DETROIT -- For Tigers starter Jordan Zimmermann, the sequel was much better than the original. Facing the White Sox for the second time in a week, Zimmermann allowed just one run in six innings as part of Detroit's 10-1 win Saturday at Comerica Park.With strong command of his slider, a
DETROIT -- For Tigers starter Jordan Zimmermann, the sequel was much better than the original. Facing the White Sox for the second time in a week, Zimmermann allowed just one run in six innings as part of Detroit's 10-1 win Saturday at Comerica Park.
With strong command of his slider, a pitch he said he didn't have any feel for when he allowed seven runs to Chicago during his last start, Zimmermann scattered seven hits and two walks while striking out five.
"It's probably my biggest pitch," Zimmermann said of his slider, which he threw for nine swinging strikes versus just six balls in play, according to Statcast™. "It's a pitch I can throw ahead in the count, behind in the count, strike lefties out, righties go away. Keeps them off my fastball. I didn't have it for the first two months, and you saw what happened then."
Chicago starter Miguel Gonzalez, who matched up with Zimmermann last Sunday and had a perfect game through six innings in that start, was roughed up for six earned runs on 10 hits in six innings. Gonzalez tied his season high in earned runs allowed, having also given up six to Detroit on April 30. Lasting as long as he did, however, offered relief for a bullpen that threw 5 2/3 innings in Friday's 15-5 loss.
"[White Sox manager Rick] Renteria told me to go out there and do what you do best. That's it," Gonzalez said. "And I was fortunate to go six. Yesterday was tough for the relievers, and today was a really big deal for me to go out and go six-plus. But from that point, that's really a positive. So, take that to the next outing."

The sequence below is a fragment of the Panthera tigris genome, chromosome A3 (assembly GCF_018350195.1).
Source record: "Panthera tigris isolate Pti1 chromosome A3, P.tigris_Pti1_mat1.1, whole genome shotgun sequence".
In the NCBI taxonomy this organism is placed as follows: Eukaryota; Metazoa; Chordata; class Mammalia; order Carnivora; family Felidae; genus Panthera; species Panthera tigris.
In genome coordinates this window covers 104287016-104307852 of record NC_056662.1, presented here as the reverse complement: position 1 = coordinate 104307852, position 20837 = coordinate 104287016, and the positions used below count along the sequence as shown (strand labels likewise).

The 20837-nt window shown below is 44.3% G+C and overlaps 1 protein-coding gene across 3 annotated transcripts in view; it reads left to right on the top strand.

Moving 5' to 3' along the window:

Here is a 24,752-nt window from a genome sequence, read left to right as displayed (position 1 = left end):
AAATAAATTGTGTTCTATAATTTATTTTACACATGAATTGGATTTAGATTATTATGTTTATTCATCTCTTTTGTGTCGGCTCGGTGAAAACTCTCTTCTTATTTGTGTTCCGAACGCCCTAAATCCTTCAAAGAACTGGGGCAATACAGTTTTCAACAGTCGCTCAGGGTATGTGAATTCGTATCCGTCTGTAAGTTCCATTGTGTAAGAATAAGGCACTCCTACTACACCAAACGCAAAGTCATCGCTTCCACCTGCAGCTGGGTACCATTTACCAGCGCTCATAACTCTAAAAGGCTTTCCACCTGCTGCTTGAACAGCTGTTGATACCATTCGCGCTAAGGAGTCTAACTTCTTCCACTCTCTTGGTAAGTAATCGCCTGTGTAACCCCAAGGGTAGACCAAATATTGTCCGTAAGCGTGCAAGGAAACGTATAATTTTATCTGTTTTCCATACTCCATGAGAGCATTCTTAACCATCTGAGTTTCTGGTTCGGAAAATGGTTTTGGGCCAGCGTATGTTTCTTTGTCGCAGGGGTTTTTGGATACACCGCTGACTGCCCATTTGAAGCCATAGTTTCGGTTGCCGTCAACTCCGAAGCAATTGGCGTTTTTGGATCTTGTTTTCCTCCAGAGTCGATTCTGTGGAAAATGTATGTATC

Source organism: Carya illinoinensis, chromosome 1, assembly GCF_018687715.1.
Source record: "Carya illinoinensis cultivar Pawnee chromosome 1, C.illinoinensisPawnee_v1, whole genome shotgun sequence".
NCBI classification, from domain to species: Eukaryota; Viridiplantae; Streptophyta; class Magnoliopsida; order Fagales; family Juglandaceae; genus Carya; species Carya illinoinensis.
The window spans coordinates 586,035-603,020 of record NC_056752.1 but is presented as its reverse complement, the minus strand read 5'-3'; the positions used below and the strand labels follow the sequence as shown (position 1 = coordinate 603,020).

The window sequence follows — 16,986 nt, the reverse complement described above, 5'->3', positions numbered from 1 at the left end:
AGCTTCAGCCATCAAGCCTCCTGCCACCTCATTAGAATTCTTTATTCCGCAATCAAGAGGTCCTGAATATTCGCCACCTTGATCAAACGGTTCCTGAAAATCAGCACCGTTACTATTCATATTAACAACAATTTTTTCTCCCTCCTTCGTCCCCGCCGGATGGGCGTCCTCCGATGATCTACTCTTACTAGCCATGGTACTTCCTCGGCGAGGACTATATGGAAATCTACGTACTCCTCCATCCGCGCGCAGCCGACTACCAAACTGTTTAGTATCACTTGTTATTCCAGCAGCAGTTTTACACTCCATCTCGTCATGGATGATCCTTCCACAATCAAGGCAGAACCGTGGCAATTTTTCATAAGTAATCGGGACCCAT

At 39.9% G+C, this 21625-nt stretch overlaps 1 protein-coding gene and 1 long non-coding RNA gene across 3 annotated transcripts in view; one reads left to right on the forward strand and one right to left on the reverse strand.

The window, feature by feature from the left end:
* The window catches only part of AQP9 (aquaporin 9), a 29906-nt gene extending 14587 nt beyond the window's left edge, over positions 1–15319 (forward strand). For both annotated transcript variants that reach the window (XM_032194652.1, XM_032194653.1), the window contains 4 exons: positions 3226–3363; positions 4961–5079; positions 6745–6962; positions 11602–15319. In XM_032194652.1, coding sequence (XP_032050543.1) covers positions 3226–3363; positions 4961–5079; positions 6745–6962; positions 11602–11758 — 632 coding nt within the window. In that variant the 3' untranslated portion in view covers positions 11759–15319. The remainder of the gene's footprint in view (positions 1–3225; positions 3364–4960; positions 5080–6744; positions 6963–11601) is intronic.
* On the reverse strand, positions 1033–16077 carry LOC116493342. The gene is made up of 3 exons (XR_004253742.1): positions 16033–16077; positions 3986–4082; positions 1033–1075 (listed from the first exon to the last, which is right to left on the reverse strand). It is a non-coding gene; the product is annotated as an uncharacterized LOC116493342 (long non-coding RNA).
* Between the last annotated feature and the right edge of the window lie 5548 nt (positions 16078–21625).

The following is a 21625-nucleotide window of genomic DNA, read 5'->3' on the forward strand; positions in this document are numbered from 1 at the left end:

Detroit powered its way to an early lead in the second inning, tagging Gonzalez with back-to-back home runs from Nicholas Castellanos and Alex Presley. It was the third time this season the Tigers have hit consecutive homers, including May 20 when they hit three in a row. Gonzalez then found a groove, retiring seven of the next eight batters he faced, before Presley singled to spark a two-out rally in the fourth. Jose Iglesias and Andrew Romine hit RBI singles before Alex Avila capped the four-run inning with his eighth homer of the season.
"We just needed to keep adding on, and we did," said bench coach Gene Lamont, who took over as Tigers manager when Brad Ausmus was ejected in the first. "A lot of times you think hitting is contagious, and hopefully it is."
"Really, that second inning, solo home runs aren't going to hurt you," Gonzalez said. "[I] just need to focus when I have runners on. That's about it. Can't change anything. Stay strong, and keep going."
Chicago scored its lone run in the sixth inning, when Todd Frazier doubled into the left-field corner to score Avisail Garcia, who had singled to open the frame.
MOMENTS THAT MATTERED